The increasing infusion of digital technologies into everyday electronic devices has slowly pushed the electronics sector over into the realm of hi-tech manufacturing. And the operating environment in hi-tech manufacturing is distinctly different from that of the traditional electronics sector. One, hi-tech manufacturing requires a lean, agile, and smart production environment that can quickly adapt to the rapid pace of innovation in technologies and materials.

Two, there has to be a supporting ecosystem of hi-tech components and R&D competencies. Three, a highly skilled labor market is a critical driver of hi-tech smart manufacturing success. Four, there has to be a streamlined administrative and logistics infrastructure. And five, hi-tech requires a sustaining and competitive framework of regulations and policies that foster investments and innovation.

The Deloitte study did a deep dive into six focus countries – the United States, Germany, Japan, South Korea, China, and India – to understand how they stacked up on the aforementioned performance drivers, among others. India ranked fifth in terms of talent and sixth when it came to supplier ecosystem, R&D spends, innovation policy, regulatory environment, and physical infrastructure.

Most of these factors are driven by policy and there seems to be some progress on some fronts lately. The government’s Make in India and Digital India programs and schemes like the Electronic Development Fund are bringing the focus back on streamlining policies and regulations in the sector. Investments in electronics manufacturing increased nearly 12 times between 2017 and 2021.

Macro factors will eventually have to be sorted out by policy. Meanwhile, the industry will have to focus on building a smart, truly connected, and integrated manufacturing base that will allow it to compete in the extremely aggressive, high quality, low tolerance hi-tech electronics market. The emphasis has to be on creating a next-generation manufacturing model aligned with the smart manufacturing principles of Industry 4.0 to create an intelligent, agile, and lean manufacturing value chain.

Smart manufacturing is an integrated model of highly digitized and connected factories and analytically intelligent value chains. Technologies like automation and sensors have long been an integral part of the shop floor. Smart manufacturing will leverage the power of IoT to expand and multiply the potential of sensors and automation. The IoT will create a network of cyber-physical assets integrated with all business systems, processes, and functions across the entire manufacturing supply and value chain.

Real-time visibility into the performance of shop floor assets allows manufacturers tighter control over operational efficiency, asset productivity, quality control, and safety. Predictive analytics tools powered by advanced big data technologies will enhance decision-making by delivering powerful insights for more accurate and timely process optimization across procurement, production, and maintenance. Managers will have real-time, anytime-anywhere access to all these production insights and decision-making tools delivered via a mobile interface.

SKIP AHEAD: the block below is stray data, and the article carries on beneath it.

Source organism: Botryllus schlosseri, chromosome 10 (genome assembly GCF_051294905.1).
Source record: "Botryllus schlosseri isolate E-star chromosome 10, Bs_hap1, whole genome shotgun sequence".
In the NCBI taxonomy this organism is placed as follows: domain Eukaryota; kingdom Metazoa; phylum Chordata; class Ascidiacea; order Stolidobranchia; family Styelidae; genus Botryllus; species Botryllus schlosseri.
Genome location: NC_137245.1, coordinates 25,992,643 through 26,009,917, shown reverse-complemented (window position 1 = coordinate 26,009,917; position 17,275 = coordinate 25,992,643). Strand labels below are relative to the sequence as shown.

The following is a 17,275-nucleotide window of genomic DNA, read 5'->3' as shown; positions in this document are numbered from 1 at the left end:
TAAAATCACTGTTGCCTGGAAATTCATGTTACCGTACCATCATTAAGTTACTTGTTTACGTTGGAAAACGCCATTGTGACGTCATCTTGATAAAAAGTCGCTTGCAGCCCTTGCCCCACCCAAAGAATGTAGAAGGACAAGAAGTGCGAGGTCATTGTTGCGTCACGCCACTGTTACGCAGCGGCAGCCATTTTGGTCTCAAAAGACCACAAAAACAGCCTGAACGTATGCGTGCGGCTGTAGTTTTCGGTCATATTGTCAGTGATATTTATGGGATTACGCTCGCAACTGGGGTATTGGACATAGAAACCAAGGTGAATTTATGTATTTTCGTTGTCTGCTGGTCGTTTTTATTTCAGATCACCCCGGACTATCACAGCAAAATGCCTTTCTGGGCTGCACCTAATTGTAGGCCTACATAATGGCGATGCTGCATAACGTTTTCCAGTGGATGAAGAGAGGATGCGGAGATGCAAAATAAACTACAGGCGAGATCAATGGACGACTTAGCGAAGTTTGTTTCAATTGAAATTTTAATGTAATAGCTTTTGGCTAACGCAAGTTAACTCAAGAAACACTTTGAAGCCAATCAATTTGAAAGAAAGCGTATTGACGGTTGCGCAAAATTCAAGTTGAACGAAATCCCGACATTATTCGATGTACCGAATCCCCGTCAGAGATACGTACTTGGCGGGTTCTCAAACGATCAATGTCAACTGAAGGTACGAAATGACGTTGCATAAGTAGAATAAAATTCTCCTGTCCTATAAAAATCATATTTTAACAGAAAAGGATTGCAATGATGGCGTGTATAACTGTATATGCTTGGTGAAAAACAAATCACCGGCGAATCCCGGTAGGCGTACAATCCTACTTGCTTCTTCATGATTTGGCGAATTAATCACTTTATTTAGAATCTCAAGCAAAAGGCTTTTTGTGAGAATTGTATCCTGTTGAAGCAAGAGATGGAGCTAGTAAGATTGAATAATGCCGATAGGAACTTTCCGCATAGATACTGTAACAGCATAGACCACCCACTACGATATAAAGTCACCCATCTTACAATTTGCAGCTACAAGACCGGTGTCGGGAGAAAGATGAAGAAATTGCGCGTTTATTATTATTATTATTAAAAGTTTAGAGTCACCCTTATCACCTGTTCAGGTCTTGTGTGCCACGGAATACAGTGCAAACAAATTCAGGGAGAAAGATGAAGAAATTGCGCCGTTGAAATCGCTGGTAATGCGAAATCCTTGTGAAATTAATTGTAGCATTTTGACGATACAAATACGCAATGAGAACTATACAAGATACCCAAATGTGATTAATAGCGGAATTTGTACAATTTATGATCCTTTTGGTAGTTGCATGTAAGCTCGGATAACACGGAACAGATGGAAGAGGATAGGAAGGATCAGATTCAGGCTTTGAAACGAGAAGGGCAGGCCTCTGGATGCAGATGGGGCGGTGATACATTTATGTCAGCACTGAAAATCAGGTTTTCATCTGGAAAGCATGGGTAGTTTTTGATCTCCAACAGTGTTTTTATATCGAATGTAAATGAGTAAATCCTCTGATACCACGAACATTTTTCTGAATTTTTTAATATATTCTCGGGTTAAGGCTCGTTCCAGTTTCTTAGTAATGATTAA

A smart supply chain is a critical part of the Industry 4.0 manufacturing model. An intelligent end-to-end supply chain integrates all business processes and functions, all suppliers and partners, and all manufacturing sites and markets. It enables real-time visibility into all key enterprise processes and provides the analytical tools required to optimize supply chain performance and to accelerate and enhance enterprise decision-making.

Emerging technologies like autonomous vehicles and 3D printing are already transforming components – raw material/component movement and last-mile connectivity in this case, respectively – of the traditional supply chain. With advances in artificial intelligence, machine-to-machine learning, and analytics, supply chains will soon be able to identify and respond autonomously to more complex performance triggers across the entire manufacturing value chain.

Industry 4.0 is a focal theme of the Make in India program mentioned earlier. German auto component major Bosch has announced that it’s implementing smart manufacturing at all its Indian centers as part of its global strategy to be Industry 4.0 compliant by 2018. GE has opened its first “brilliant factory” – the company’s take on smart manufacturing – at Pune, India with the capability to manufacture different products for diverse businesses. In the electronics space, there have been several announcements from big brands like Lenovo, HTC, Siemens, Apple-supplier Foxconn, and domestic smartphone brand Micromax, among others, to establish local manufacturing facilities.

The global electronics industry, the largest and fastest-growing industry in the world, is valued at USD 1.75 trillion of which India currently has a 1.5 percent share. Smart manufacturing will enable the sector to tap into a lucrative but competitive electronics market, both in the country and overseas.



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